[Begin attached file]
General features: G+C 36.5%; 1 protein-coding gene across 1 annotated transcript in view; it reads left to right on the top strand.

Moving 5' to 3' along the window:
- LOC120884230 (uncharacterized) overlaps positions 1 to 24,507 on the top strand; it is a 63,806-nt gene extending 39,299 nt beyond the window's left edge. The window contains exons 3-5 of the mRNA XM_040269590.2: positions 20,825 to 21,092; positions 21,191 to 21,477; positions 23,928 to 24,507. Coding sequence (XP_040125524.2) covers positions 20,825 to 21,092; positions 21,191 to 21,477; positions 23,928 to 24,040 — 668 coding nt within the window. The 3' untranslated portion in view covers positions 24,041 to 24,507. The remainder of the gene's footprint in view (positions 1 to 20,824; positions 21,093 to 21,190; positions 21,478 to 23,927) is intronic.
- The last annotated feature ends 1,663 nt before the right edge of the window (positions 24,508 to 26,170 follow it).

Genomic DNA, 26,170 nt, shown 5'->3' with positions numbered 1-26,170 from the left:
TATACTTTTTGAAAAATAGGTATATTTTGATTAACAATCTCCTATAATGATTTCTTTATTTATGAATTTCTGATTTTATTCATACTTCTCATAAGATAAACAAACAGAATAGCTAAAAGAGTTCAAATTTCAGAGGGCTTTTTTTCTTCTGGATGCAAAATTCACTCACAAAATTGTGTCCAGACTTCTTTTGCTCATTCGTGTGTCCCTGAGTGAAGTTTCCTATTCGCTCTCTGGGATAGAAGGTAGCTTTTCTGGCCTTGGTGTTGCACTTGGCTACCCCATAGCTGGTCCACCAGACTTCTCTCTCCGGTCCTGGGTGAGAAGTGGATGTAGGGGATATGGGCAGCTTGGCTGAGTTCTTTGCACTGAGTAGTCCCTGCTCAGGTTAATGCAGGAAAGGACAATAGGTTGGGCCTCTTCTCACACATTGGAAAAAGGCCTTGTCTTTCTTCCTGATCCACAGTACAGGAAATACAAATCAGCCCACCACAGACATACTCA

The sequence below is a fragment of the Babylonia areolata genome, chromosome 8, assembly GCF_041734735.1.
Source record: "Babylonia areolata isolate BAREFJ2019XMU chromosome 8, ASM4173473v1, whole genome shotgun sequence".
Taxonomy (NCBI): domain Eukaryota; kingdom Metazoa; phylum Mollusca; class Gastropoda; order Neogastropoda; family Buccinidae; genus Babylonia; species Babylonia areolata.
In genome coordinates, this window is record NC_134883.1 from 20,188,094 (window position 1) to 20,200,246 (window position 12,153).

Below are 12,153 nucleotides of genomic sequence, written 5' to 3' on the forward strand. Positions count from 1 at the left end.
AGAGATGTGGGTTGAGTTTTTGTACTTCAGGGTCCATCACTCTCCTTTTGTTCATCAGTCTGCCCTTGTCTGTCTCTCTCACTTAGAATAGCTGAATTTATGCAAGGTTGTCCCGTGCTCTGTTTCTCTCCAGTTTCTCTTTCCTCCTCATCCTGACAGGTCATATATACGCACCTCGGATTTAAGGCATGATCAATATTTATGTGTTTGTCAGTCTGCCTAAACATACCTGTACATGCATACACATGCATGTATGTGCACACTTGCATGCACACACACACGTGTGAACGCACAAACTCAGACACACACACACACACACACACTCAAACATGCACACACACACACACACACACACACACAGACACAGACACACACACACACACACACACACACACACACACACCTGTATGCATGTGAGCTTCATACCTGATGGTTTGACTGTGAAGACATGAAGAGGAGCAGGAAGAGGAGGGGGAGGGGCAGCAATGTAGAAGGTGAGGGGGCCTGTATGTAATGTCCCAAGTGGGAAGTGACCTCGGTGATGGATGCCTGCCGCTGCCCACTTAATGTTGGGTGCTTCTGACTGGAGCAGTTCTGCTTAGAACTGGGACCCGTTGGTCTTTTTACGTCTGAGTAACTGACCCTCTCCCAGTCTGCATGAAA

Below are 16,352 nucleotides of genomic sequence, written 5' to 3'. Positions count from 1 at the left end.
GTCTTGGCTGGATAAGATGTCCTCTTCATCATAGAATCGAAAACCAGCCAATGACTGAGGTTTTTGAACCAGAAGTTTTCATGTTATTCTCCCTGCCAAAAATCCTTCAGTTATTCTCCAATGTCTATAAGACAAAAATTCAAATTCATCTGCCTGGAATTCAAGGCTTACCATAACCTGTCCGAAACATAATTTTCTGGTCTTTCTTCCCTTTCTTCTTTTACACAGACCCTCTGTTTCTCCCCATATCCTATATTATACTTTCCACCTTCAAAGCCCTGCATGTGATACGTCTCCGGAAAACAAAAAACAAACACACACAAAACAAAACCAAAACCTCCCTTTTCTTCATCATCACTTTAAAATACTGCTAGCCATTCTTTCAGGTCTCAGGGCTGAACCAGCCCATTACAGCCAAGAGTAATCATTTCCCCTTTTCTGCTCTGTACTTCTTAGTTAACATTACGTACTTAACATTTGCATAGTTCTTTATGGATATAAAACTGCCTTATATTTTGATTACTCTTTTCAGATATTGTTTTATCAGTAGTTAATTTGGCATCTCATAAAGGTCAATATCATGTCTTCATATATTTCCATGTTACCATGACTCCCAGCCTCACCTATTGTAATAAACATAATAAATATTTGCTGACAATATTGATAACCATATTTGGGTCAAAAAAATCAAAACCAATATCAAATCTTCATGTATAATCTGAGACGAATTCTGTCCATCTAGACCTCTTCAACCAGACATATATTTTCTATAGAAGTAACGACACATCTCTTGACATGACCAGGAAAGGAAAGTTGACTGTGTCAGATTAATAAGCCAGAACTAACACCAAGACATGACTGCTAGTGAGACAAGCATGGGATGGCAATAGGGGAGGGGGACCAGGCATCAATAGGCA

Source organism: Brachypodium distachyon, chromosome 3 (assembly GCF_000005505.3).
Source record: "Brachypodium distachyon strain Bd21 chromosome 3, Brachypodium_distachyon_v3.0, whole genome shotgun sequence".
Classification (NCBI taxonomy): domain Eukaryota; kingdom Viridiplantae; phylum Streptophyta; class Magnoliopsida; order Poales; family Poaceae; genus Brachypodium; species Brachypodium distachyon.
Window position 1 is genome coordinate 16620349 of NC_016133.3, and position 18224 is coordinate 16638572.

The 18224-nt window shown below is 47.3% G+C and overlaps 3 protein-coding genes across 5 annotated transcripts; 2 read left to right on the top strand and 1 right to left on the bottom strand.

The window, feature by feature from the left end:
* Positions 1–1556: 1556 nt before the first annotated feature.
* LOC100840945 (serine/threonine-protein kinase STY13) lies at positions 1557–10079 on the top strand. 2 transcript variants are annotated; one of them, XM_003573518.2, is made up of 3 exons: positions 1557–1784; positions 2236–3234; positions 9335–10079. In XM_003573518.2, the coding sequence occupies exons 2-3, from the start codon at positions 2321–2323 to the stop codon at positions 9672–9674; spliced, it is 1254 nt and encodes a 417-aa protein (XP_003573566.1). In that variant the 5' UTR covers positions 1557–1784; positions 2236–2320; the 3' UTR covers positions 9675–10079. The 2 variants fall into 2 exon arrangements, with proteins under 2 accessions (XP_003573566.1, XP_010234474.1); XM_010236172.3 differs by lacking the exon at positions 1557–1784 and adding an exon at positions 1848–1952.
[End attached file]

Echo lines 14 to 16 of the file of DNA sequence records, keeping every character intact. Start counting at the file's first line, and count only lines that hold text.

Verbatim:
GTCTTGGCTGGATAAGATGTCCTCTTCATCATAGAATCGAAAACCAGCCAATGACTGAGGTTTTTGAACCAGAAGTTTTCATGTTATTCTCCCTGCCAAAAATCCTTCAGTTATTCTCCAATGTCTATAAGACAAAAATTCAAATTCATCTGCCTGGAATTCAAGGCTTACCATAACCTGTCCGAAACATAATTTTCTGGTCTTTCTTCCCTTTCTTCTTTTACACAGACCCTCTGTTTCTCCCCATATCCTATATTATACTTTCCACCTTCAAAGCCCTGCATGTGATACGTCTCCGGAAAACAAAAAACAAACACACACAAAACAAAACCAAAACCTCCCTTTTCTTCATCATCACTTTAAAATACTGCTAGCCATTCTTTCAGGTCTCAGGGCTGAACCAGCCCATTACAGCCAAGAGTAATCATTTCCCCTTTTCTGCTCTGTACTTCTTAGTTAACATTACGTACTTAACATTTGCATAGTTCTTTATGGATATAAAACTGCCTTATATTTTGATTACTCTTTTCAGATATTGTTTTATCAGTAGTTAATTTGGCATCTCATAAAGGTCAATATCATGTCTTCATATATTTCCATGTTACCATGACTCCCAGCCTCACCTATTGTAATAAACATAATAAATATTTGCTGACAATATTGATAACCATATTTGGGTCAAAAAAATCAAAACCAATATCAAATCTTCATGTATAATCTGAGACGAATTCTGTCCATCTAGACCTCTTCAACCAGACATATATTTTCTATAGAAGTAACGACACATCTCTTGACATGACCAGGAAAGGAAAGTTGACTGTGTCAGATTAATAAGCCAGAACTAACACCAAGACATGACTGCTAGTGAGACAAGCATGGGATGGCAATAGGGGAGGGGGACCAGGCATCAATAGGCA

Source organism: Brachypodium distachyon, chromosome 3 (assembly GCF_000005505.3).
Source record: "Brachypodium distachyon strain Bd21 chromosome 3, Brachypodium_distachyon_v3.0, whole genome shotgun sequence".